Vocal ranges like baritone, tenor, alto, bass, soprano and mezzo-soprano are usually used to determine different types of voices within singing. There are a lot of vocal ranges out there, which means choosing a type of music or repertoire to sing can be a challenging and frustrating task for singers. Learn how to determine your vocal range and music repertoire by following these steps.
So, if you are trying to build your repertoire list, where do you even start?
You’ve already tried asking Siri “What are the top ten solos for singers?” but the number of unhelpful Google results only exacerbated your frustrations.
Since that didn’t work, you need a more defined plan for making your selections.
Check out the advice below to get started.
Choose music suited to your voice
Learning and classifying your voice is an involved process. Without diving into the specifics, a good rule to follow is that if it’s uncomfortable or causing any strain to sing, choose another piece to sing. This strain is likely because the piece is too advanced or is out of your vocal range. You will become better at determining which songs are appropriate for your voice as you improve your singing.
Listen, Listen, Listen
Regularly listening to music is one of the most effective ways to choose repertoire. When you hear a song you like, write it down on your “on-the-go repertoire list.” I have a notebook on my iPhone for this. Listening allows you to instantly assess certain qualities about a song and quickly determine if that song is appropriate for you. Once you are somewhere you can practice, sing through that song to confirm that it feels okay in your voice.
Use your resources
Over the years, many musicians have attempted to organize all the music that’s out there in order to assist singers in their repertoire selection process. Use their work to your advantage.
Check out some of the Hal Leonard vocal anthologies. The Singer’s Musical Theatre Anthology and The Singer’s Anthology of American Standards are two of my personal favorites. They come in all the different vocal ranges.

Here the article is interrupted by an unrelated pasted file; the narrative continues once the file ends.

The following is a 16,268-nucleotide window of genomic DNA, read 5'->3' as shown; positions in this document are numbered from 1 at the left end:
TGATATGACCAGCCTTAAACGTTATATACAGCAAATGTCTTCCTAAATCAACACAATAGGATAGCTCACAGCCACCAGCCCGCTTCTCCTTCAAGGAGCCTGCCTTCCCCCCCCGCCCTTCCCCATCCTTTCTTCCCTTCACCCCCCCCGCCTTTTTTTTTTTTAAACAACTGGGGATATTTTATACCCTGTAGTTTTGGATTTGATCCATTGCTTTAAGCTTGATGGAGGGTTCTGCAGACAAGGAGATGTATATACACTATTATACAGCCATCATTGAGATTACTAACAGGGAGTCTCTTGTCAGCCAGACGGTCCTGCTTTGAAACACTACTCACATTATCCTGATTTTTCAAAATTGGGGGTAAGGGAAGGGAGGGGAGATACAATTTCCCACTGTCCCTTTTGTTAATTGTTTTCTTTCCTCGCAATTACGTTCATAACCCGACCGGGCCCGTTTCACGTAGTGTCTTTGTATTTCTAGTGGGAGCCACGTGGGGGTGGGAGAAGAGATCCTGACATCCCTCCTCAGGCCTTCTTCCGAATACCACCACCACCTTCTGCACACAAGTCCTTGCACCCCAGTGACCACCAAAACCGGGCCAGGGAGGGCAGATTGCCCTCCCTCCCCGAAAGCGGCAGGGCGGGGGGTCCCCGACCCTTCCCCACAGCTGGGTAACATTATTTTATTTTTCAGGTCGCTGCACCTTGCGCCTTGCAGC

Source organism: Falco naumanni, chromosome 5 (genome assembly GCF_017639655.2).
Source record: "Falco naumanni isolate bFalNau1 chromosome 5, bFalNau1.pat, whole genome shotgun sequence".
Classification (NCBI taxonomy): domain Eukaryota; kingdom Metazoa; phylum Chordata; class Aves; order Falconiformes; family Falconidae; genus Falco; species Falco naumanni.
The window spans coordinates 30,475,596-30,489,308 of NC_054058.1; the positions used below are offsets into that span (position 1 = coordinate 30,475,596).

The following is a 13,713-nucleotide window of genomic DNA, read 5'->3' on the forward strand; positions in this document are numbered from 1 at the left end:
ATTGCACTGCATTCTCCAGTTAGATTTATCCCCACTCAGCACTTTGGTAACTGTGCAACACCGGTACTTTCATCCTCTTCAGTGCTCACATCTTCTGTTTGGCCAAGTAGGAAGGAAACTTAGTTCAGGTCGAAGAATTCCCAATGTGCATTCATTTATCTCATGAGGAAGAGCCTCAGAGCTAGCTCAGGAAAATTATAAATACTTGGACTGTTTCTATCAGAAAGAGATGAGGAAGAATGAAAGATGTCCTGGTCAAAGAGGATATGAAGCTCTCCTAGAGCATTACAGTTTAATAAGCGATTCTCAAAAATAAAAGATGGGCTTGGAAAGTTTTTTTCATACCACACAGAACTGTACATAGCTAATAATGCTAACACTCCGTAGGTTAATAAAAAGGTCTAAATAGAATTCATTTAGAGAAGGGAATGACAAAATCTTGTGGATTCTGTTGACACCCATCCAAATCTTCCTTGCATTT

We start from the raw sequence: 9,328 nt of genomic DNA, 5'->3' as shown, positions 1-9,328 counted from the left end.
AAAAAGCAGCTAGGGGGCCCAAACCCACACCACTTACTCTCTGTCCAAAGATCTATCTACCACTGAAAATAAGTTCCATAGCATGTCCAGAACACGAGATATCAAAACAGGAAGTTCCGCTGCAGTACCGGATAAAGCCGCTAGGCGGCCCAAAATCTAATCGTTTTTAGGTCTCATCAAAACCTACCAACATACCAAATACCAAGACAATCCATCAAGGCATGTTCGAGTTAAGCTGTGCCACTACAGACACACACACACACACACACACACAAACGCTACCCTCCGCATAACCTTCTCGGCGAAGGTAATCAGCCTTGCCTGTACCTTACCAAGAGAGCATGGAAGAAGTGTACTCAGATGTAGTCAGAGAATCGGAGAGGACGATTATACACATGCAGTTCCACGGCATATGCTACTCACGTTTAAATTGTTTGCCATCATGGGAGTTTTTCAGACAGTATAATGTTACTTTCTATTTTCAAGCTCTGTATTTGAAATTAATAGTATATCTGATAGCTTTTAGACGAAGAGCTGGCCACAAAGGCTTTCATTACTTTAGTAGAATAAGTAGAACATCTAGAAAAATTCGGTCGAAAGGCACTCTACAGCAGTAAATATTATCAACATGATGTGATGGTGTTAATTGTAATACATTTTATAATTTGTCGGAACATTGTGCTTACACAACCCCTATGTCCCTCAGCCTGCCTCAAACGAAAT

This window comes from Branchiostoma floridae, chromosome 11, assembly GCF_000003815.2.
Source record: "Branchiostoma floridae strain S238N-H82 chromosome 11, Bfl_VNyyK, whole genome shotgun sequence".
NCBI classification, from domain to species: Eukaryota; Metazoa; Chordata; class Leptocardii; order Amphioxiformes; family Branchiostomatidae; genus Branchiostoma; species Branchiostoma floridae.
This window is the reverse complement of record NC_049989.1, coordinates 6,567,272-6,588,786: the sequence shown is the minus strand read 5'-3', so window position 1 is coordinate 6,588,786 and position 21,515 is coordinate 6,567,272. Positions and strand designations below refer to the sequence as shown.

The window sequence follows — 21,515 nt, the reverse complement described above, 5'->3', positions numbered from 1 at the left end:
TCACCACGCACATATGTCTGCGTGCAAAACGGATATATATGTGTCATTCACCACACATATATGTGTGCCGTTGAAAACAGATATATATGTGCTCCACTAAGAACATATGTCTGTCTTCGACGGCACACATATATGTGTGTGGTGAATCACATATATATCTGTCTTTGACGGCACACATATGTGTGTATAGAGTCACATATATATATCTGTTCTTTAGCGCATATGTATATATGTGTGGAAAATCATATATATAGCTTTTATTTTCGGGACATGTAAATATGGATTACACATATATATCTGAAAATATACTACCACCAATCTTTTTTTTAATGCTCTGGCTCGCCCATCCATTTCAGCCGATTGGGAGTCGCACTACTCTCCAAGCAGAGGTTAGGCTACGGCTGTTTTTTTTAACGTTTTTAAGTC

I would also try asking your contacts and friends in the music industry to help you find some things.
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The easiest way to accomplish this is by adding both ballads and up-tempos to your repertoire list. This will show that you are vocally diverse and can effectively sing both styles.
I would also start researching the history of your genre. How has it stylistically changed over the years? A musical theatre song from 75 years ago will sound completely different than a contemporary musical theatre piece. You will want to incorporate these different historical styles into your repertoire selections. Not only will it show that you’ve studied your craft, but it will show that you can adapt to the different styles.
Don’t forget to learn the favorites
There are certain songs that you should know as a singer. For example, I have “Ave Maria” on my repertoire list because it is the world’s most popular wedding song. Knowing this one song has landed me a good number of gigs. Had I not known this song, I would have looked like a total amateur because, literally, every other classical singer on the planet knows this song.
A simple google search of genre + the word “standards” (e.g., jazz standards) should give you helpful results. The Hal Leonard anthologies I mentioned above are also largely comprised of these favorites.
When we start to get caught up in the business of singing, we sometimes forget to have fun while doing it. Asking yourself “Do I like singing this song?” might seem like a terrible way of choosing repertoire, but it has clout. When you are singing something you like, there is a subtle reflection of that fact in your voice and overall performance. Enjoying yourself and the repertoire you are singing might be the little extra something that makes you stand out as a singer.
Good luck and remember to enjoy the process even when it feels frustrating! Music brings joy, and this is another opportunity to immerse yourself in it.
Written by Amy Barker, a Chicago based musician and writer